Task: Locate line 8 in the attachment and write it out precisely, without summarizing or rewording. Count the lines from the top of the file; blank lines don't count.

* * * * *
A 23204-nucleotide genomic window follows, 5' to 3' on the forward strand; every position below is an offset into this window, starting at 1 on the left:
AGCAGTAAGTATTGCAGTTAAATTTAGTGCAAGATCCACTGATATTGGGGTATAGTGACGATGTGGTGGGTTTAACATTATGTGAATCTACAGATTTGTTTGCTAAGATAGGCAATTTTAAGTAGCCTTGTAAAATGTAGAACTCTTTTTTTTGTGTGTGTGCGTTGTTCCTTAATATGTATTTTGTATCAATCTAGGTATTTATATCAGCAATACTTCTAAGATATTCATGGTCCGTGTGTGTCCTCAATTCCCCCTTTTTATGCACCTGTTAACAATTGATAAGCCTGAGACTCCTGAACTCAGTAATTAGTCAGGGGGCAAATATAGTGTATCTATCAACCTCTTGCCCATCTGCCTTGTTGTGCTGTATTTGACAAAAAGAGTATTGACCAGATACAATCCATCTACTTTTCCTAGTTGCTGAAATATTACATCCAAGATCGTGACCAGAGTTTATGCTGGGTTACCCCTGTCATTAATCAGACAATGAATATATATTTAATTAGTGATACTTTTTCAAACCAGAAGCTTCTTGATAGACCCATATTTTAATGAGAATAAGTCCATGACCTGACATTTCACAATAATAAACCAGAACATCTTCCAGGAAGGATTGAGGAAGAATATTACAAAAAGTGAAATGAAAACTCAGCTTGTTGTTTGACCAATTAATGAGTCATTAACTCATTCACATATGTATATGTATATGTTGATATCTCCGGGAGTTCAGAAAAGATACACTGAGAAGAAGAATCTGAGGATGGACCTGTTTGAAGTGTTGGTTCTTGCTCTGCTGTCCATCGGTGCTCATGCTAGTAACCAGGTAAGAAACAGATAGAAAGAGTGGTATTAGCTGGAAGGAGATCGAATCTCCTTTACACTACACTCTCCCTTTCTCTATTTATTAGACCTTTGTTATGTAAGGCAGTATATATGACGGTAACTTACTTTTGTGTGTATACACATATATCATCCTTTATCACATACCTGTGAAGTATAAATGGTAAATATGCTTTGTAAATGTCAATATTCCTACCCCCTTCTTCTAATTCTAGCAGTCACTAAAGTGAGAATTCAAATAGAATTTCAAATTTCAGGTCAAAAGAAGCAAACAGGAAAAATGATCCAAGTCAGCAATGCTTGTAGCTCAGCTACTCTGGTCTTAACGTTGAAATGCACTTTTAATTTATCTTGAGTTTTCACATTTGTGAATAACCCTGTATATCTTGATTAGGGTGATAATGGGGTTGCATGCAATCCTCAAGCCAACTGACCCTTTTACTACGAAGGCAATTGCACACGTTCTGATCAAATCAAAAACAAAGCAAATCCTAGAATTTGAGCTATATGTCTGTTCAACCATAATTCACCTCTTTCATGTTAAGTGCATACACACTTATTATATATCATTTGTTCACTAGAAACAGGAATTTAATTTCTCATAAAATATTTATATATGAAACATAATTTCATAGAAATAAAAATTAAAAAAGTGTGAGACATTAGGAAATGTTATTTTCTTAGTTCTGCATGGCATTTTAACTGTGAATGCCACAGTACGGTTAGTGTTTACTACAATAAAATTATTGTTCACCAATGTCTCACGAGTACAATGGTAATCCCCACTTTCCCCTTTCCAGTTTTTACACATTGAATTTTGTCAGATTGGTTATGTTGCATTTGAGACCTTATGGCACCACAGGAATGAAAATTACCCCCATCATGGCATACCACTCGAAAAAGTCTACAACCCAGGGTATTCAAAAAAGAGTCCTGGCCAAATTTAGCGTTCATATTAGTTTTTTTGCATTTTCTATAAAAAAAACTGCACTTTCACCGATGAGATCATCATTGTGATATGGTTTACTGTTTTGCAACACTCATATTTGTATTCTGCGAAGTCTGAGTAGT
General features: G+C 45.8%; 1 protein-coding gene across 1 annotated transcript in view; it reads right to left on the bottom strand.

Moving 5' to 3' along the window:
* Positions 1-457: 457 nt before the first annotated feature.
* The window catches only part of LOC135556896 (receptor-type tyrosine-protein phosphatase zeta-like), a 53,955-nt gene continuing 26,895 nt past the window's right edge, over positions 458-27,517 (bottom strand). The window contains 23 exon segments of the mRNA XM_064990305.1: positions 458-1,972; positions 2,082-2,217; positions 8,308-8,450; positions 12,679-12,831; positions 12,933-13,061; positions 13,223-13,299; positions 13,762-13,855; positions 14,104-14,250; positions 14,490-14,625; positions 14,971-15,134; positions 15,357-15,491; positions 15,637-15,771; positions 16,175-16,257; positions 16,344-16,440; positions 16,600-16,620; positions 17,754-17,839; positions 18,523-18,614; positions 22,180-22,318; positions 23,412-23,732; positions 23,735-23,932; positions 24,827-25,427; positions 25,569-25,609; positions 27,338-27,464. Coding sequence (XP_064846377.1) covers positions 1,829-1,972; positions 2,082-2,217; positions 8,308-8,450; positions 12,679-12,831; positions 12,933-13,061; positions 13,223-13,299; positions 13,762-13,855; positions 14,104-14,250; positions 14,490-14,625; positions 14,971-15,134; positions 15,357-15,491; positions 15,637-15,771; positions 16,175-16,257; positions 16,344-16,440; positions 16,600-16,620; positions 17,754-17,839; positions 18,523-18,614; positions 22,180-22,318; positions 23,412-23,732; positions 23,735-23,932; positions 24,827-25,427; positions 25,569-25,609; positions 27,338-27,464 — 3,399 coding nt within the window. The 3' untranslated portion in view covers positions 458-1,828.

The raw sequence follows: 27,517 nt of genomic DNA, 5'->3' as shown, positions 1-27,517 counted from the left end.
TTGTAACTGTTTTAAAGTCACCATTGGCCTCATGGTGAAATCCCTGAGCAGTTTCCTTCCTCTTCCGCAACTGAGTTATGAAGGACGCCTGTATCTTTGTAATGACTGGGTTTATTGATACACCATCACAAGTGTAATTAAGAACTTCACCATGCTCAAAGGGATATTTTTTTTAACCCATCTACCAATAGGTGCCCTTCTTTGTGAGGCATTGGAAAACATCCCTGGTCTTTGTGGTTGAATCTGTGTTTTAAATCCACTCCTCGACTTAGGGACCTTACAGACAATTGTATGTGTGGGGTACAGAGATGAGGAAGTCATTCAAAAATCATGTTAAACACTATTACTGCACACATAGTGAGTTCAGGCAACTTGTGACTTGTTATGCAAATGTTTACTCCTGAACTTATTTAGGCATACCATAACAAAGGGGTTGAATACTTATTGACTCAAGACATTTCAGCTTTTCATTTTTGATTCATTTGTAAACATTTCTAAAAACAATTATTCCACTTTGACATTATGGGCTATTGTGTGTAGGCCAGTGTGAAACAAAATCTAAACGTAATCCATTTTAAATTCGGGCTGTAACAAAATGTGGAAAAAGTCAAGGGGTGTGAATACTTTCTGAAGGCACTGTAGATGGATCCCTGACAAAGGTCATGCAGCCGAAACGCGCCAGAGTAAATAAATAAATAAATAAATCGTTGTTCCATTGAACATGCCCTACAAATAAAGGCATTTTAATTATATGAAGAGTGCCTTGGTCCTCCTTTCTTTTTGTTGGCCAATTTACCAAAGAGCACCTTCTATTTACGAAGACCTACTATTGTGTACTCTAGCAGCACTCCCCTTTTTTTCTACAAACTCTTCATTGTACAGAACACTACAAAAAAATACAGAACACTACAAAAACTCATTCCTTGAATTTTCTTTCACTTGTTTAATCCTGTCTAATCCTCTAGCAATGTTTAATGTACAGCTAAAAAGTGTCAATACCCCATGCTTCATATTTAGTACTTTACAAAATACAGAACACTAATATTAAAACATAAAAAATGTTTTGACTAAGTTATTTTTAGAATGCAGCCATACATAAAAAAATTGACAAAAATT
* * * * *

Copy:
TTGTAACTGTTTTAAAGTCACCATTGGCCTCATGGTGAAATCCCTGAGCAGTTTCCTTCCTCTTCCGCAACTGAGTTATGAAGGACGCCTGTATCTTTGTAATGACTGGGTTTATTGATACACCATCACAAGTGTAATTAAGAACTTCACCATGCTCAAAGGGATATTTTTTTTAACCCATCTACCAATAGGTGCCCTTCTTTGTGAGGCATTGGAAAACATCCCTGGTCTTTGTGGTTGAATCTGTGTTTTAAATCCACTCCTCGACTTAGGGACCTTACAGACAATTGTATGTGTGGGGTACAGAGATGAGGAAGTCATTCAAAAATCATGTTAAACACTATTACTGCACACATAGTGAGTTCAGGCAACTTGTGACTTGTTATGCAAATGTTTACTCCTGAACTTATTTAGGCATACCATAACAAAGGGGTTGAATACTTATTGACTCAAGACATTTCAGCTTTTCATTTTTGATTCATTTGTAAACATTTCTAAAAACAATTATTCCACTTTGACATTATGGGCTATTGTGTGTAGGCCAGTGTGAAACAAAATCTAAACGTAATCCATTTTAAATTCGGGCTGTAACAAAATGTGGAAAAAGTCAAGGGGTGTGAATACTTTCTGAAGGCACTGTAGATGGATCCCTGACAAAGGTCATGCAGCCGAAACGCGCCAGAGTAAATAAATAAATAAATAAATCGTTGTTCCATTGAACATGCCCTACAAATAAAGGCATTTTAATTATATGAAGAGTGCCTTGGTCCTCCTTTCTTTTTGTTGGCCAATTTACCAAAGAGCACCTTCTATTTACGAAGACCTACTATTGTGTACTCTAGCAGCACTCCCCTTTTTTTCTACAAACTCTTCATTGTACAGAACACTACAAAAAAATACAGAACACTACAAAAACTCATTCCTTGAATTTTCTTTCACTTGTTTAATCCTGTCTAATCCTCTAGCAATGTTTAATGTACAGCTAAAAAGTGTCAATACCCCATGCTTCATATTTAGTACTTTACAAAATACAGAACACTAATATTAAAACATAAAAAATGTTTTGACTAAGTTATTTTTAGAATGCAGCCATACATAAAAAAATTGACAAAAATT